Optimization By Prior Assessed Value
Another reasonable optimization method would be to distribute the portfolio price based on the assessor’s prior assessed market value. A clear strength of this option is its simplicity, and the fact that tax records for each property should already have been made available as part of transaction due diligence.
This method will probably not cause any problems with your assessors, as it will demonstrate a consistent increase in tax valuation for each recorded deed. Unfortunately, there’s a good chance that problems can arise elsewhere. The resulting cap rates may range widely, which potentially might be a problem for your lender, accountant or cost segregation specialist. In this case, Property 5 reveals a cap rate of over 47%! Ideally, cap rates should be consistent – in fact there are well-published methods for benchmarking current cap rates (Yield Rate Derivation, Built-Up Technique, Weighted Average Cost of Capital, Band of Investment / Debt & Equity, Debt Service Coverage Ratio, Market Extraction, and Market Surveys), and a sane and defensible set of financials probably will not generate an excessively wide spread of cap rates.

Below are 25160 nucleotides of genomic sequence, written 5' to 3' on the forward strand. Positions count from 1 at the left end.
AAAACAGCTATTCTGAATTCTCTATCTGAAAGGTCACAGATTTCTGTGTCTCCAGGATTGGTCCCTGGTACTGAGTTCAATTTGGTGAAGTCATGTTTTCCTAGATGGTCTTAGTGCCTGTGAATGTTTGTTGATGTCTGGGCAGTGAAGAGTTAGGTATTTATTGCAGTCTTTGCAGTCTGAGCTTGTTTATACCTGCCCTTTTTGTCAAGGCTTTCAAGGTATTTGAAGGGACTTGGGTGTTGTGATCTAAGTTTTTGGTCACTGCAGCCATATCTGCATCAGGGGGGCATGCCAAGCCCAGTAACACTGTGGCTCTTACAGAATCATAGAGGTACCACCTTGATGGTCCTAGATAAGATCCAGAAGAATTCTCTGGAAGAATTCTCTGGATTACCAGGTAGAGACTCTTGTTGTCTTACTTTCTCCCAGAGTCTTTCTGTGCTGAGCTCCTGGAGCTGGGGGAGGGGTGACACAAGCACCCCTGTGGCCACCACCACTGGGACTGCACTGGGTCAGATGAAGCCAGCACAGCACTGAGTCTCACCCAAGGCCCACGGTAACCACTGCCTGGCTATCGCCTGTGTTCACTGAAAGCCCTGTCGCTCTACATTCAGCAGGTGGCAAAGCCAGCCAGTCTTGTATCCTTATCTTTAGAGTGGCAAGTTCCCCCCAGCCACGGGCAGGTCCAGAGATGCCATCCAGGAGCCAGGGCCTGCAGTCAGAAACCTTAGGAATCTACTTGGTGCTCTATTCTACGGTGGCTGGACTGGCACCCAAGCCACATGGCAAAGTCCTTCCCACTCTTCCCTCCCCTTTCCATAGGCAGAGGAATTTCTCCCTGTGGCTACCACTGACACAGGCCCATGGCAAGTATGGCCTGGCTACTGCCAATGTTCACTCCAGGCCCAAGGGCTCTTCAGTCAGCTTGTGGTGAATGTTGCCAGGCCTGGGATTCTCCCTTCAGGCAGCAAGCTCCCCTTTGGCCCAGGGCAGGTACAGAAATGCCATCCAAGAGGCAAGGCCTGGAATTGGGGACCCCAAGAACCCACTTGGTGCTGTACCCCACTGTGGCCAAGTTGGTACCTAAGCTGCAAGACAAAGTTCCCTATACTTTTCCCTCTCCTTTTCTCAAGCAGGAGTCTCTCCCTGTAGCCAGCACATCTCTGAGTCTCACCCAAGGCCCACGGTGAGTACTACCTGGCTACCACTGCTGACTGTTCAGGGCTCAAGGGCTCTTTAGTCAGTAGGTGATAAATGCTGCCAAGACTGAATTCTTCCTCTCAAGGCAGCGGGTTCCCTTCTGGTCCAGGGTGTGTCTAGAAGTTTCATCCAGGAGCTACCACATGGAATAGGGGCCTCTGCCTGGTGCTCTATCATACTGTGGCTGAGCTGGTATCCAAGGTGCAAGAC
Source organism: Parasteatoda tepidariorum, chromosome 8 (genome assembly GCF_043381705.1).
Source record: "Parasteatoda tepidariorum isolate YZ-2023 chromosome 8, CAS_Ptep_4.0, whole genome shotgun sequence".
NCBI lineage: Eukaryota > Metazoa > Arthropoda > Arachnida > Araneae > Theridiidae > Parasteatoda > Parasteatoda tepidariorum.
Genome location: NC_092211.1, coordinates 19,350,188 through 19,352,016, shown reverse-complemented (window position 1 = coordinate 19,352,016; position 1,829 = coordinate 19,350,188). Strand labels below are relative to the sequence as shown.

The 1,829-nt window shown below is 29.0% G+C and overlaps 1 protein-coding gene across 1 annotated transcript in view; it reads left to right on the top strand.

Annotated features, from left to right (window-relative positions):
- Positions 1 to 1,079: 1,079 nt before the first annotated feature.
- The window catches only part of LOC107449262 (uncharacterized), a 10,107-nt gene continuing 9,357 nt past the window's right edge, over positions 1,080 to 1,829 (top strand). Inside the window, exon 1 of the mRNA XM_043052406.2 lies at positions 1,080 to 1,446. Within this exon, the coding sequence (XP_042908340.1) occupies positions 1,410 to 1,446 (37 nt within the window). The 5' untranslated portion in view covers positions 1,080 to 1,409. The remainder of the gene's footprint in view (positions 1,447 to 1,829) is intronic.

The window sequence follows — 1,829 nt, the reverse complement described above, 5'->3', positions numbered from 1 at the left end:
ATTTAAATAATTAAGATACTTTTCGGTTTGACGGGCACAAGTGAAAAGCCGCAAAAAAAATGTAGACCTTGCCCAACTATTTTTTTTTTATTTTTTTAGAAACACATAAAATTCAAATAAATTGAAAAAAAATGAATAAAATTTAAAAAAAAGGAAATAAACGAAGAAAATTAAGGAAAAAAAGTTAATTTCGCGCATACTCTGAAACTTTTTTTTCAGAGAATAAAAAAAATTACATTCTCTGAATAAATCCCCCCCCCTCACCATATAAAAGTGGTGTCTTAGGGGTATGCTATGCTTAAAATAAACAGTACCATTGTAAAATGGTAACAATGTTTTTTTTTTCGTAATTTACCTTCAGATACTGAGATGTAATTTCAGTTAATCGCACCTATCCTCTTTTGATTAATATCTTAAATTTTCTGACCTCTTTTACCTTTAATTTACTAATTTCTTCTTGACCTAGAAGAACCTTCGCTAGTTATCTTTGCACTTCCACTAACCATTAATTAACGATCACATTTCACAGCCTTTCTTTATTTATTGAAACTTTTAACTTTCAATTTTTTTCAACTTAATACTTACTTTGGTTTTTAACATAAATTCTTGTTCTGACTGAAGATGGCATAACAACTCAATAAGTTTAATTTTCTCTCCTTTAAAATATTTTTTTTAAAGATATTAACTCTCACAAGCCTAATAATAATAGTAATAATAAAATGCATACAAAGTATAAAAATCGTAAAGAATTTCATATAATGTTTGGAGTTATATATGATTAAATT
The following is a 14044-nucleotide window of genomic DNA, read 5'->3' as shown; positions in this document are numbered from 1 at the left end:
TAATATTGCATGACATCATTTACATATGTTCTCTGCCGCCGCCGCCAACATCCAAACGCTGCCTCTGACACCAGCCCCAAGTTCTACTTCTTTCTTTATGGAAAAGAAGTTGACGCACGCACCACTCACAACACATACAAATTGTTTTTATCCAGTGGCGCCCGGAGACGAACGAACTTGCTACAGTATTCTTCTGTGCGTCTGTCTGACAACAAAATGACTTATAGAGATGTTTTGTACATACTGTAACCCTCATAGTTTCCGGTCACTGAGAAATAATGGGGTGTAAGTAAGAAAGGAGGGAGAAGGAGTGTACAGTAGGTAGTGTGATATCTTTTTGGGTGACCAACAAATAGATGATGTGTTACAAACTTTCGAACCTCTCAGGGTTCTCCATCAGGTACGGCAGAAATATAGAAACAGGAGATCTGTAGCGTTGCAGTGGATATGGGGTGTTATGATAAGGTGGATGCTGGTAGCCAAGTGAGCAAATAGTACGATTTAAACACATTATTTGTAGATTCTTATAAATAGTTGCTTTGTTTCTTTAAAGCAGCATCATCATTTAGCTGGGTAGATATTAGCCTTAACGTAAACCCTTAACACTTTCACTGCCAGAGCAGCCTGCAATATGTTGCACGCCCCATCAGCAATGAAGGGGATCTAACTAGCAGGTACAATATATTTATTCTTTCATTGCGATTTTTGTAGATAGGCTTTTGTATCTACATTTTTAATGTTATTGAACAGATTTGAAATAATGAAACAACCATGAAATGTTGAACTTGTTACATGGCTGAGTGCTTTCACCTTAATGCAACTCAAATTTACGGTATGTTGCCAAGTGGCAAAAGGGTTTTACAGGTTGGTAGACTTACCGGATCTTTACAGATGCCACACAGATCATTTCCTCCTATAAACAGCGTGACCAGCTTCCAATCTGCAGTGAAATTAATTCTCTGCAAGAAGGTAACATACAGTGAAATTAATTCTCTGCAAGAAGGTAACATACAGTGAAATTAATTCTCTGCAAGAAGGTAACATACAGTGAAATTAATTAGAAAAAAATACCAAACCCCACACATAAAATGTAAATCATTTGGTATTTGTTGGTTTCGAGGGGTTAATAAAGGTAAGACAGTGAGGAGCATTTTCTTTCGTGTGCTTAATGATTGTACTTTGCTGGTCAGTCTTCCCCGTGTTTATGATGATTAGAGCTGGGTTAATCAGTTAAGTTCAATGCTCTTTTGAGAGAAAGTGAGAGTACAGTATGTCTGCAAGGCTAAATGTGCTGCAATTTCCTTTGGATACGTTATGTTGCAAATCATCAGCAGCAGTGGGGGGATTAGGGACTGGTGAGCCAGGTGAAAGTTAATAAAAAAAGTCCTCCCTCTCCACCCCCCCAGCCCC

Although tax assessors have their own methodology for valuating real and tangible property, they often do not agree with valuations provided by professional MAI appraisers or assessments of a revenue-producing property’s current profitability without significant renovation. Property owners often have reason to disagree with assessors’ valuations and increases, which is why every U.S. county has a well established appeal process for challenging assessed values. Properties that have been over- or under-assessed in the past will continue to be so under this method.